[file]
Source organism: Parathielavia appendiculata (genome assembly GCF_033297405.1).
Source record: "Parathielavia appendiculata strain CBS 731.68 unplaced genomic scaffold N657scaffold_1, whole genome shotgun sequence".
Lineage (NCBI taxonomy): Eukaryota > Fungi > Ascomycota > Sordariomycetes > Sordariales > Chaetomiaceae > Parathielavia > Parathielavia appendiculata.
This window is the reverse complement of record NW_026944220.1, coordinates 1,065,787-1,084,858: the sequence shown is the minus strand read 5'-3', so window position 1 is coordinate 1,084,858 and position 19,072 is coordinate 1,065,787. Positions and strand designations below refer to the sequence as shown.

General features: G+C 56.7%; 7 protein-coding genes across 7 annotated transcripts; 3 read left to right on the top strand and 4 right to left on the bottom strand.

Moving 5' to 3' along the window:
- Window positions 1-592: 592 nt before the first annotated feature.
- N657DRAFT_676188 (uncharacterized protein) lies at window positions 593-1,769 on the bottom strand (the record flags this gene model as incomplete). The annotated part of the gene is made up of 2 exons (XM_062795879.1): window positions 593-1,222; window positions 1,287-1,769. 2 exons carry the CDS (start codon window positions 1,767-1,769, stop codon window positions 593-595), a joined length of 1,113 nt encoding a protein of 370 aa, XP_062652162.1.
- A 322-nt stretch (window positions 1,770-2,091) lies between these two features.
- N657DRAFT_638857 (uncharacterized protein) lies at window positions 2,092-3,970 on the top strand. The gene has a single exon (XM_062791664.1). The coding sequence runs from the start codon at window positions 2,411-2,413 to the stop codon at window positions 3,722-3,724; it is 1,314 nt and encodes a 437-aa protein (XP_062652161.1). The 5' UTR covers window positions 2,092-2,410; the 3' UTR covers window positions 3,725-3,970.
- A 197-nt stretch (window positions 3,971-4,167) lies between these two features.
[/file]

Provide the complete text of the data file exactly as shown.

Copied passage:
Source organism: Parathielavia appendiculata (genome assembly GCF_033297405.1).
Source record: "Parathielavia appendiculata strain CBS 731.68 unplaced genomic scaffold N657scaffold_1, whole genome shotgun sequence".
Lineage (NCBI taxonomy): Eukaryota > Fungi > Ascomycota > Sordariomycetes > Sordariales > Chaetomiaceae > Parathielavia > Parathielavia appendiculata.
This window is the reverse complement of record NW_026944220.1, coordinates 1,065,787-1,084,858: the sequence shown is the minus strand read 5'-3', so window position 1 is coordinate 1,084,858 and position 19,072 is coordinate 1,065,787. Positions and strand designations below refer to the sequence as shown.

General features: G+C 56.7%; 7 protein-coding genes across 7 annotated transcripts; 3 read left to right on the top strand and 4 right to left on the bottom strand.

Moving 5' to 3' along the window:
- Window positions 1-592: 592 nt before the first annotated feature.
- N657DRAFT_676188 (uncharacterized protein) lies at window positions 593-1,769 on the bottom strand (the record flags this gene model as incomplete). The annotated part of the gene is made up of 2 exons (XM_062795879.1): window positions 593-1,222; window positions 1,287-1,769. 2 exons carry the CDS (start codon window positions 1,767-1,769, stop codon window positions 593-595), a joined length of 1,113 nt encoding a protein of 370 aa, XP_062652162.1.
- A 322-nt stretch (window positions 1,770-2,091) lies between these two features.
- N657DRAFT_638857 (uncharacterized protein) lies at window positions 2,092-3,970 on the top strand. The gene has a single exon (XM_062791664.1). The coding sequence runs from the start codon at window positions 2,411-2,413 to the stop codon at window positions 3,722-3,724; it is 1,314 nt and encodes a 437-aa protein (XP_062652161.1). The 5' UTR covers window positions 2,092-2,410; the 3' UTR covers window positions 3,725-3,970.
- A 197-nt stretch (window positions 3,971-4,167) lies between these two features.